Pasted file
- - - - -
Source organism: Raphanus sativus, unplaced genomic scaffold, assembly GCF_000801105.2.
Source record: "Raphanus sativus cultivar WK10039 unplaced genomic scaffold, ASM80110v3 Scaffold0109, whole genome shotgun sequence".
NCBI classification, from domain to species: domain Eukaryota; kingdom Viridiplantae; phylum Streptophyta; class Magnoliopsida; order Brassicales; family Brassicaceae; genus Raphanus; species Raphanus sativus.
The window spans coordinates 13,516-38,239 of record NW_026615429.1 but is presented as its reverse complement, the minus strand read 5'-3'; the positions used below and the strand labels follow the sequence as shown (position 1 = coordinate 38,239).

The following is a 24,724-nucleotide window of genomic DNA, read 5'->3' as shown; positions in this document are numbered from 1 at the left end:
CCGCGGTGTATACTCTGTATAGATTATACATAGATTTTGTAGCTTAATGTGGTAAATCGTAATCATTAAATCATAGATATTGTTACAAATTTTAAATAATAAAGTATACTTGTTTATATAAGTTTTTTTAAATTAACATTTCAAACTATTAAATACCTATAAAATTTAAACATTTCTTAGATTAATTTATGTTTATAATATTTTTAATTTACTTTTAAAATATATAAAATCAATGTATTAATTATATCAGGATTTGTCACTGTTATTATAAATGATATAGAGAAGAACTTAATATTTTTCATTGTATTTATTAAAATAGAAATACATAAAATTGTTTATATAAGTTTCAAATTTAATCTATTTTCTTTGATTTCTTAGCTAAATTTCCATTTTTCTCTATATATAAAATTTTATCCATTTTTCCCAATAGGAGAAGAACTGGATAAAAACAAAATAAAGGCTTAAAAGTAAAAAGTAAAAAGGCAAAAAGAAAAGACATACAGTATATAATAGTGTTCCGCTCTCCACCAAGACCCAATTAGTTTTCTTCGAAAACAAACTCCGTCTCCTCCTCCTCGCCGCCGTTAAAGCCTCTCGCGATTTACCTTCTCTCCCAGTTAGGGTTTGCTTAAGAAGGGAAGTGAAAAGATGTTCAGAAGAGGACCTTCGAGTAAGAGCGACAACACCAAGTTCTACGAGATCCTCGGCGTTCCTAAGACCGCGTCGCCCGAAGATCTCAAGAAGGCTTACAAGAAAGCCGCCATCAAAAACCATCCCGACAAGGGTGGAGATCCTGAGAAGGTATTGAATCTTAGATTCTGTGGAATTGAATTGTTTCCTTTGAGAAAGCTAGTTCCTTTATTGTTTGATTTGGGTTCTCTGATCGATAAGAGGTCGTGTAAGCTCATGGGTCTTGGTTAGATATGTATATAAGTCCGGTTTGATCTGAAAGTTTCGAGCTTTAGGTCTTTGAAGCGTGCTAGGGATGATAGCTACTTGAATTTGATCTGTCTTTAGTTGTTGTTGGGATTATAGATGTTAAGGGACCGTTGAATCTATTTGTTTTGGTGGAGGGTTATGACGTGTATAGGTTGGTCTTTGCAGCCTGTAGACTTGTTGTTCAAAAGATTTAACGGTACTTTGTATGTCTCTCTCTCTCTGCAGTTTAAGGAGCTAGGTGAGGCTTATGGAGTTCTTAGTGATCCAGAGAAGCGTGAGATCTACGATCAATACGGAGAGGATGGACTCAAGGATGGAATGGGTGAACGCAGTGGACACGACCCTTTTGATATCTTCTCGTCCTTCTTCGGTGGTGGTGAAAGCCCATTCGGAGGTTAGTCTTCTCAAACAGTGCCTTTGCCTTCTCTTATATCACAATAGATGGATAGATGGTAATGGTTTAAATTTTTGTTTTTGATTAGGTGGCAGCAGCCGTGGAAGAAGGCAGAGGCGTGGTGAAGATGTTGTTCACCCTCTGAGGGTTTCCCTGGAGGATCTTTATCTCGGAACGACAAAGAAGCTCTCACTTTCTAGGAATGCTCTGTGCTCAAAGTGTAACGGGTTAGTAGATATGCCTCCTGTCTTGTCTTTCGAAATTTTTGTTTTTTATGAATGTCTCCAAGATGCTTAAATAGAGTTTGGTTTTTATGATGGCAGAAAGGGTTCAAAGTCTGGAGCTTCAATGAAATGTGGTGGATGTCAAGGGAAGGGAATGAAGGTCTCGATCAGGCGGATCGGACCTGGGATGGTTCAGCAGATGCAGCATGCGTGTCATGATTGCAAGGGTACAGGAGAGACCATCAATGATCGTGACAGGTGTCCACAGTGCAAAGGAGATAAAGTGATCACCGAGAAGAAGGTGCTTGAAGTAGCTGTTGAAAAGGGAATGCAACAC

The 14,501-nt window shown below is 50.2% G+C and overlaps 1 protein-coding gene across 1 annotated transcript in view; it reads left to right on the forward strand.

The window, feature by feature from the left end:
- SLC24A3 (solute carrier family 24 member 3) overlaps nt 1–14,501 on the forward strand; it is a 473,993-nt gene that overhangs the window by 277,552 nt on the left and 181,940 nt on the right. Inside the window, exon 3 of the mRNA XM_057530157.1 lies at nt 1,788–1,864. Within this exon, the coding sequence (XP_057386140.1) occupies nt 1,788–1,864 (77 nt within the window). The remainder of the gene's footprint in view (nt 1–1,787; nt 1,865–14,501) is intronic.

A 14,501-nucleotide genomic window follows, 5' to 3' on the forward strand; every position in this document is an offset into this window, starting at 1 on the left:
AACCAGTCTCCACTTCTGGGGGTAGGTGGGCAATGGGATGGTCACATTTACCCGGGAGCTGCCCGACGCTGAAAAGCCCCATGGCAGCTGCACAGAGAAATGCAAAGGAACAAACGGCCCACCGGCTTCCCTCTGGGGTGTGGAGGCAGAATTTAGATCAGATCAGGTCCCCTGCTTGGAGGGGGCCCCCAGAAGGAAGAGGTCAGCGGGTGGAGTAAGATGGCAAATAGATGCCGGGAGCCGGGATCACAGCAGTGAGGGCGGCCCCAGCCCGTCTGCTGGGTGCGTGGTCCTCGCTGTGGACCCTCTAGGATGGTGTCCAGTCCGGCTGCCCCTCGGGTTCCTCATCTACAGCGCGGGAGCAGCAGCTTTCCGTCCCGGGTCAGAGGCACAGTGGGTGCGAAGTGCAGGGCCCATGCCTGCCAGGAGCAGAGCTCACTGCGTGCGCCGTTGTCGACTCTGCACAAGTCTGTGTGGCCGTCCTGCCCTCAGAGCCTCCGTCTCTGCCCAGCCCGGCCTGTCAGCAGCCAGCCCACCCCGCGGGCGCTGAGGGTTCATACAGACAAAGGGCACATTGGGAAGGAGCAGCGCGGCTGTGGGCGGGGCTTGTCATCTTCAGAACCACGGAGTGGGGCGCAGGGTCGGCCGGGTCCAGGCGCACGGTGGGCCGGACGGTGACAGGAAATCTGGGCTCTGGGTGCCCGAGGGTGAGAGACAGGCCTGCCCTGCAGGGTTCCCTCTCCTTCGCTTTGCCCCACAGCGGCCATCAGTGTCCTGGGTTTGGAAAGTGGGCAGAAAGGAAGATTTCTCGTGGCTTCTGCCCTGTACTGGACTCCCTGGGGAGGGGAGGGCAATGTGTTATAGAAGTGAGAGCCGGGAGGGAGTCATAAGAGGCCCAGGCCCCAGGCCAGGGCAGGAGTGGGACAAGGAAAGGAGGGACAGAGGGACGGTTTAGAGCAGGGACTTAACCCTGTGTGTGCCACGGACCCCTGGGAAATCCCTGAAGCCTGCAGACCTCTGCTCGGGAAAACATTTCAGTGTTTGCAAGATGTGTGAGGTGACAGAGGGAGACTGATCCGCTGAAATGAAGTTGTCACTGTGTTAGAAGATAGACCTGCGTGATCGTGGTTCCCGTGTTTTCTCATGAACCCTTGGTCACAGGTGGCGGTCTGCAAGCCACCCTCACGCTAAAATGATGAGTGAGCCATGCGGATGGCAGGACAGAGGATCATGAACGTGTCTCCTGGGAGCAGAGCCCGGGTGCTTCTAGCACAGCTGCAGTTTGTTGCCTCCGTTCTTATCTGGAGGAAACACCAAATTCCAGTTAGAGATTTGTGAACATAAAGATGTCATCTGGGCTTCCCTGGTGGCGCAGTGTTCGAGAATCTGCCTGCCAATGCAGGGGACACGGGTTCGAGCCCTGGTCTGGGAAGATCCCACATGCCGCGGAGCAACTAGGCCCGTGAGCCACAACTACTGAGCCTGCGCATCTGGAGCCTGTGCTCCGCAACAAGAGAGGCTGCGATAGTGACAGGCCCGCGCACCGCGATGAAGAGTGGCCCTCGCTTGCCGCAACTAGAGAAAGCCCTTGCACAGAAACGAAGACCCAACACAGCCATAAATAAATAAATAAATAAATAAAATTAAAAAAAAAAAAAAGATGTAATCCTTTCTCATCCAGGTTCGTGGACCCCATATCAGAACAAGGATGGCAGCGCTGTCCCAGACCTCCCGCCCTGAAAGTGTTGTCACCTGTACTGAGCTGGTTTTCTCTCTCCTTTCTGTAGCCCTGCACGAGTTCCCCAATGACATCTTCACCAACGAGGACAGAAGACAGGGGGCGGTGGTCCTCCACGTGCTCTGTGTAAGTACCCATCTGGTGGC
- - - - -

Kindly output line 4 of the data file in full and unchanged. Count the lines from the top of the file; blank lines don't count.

The window spans coordinates 13,516-38,239 of record NW_026615429.1 but is presented as its reverse complement, the minus strand read 5'-3'; the positions used below and the strand labels follow the sequence as shown (position 1 = coordinate 38,239).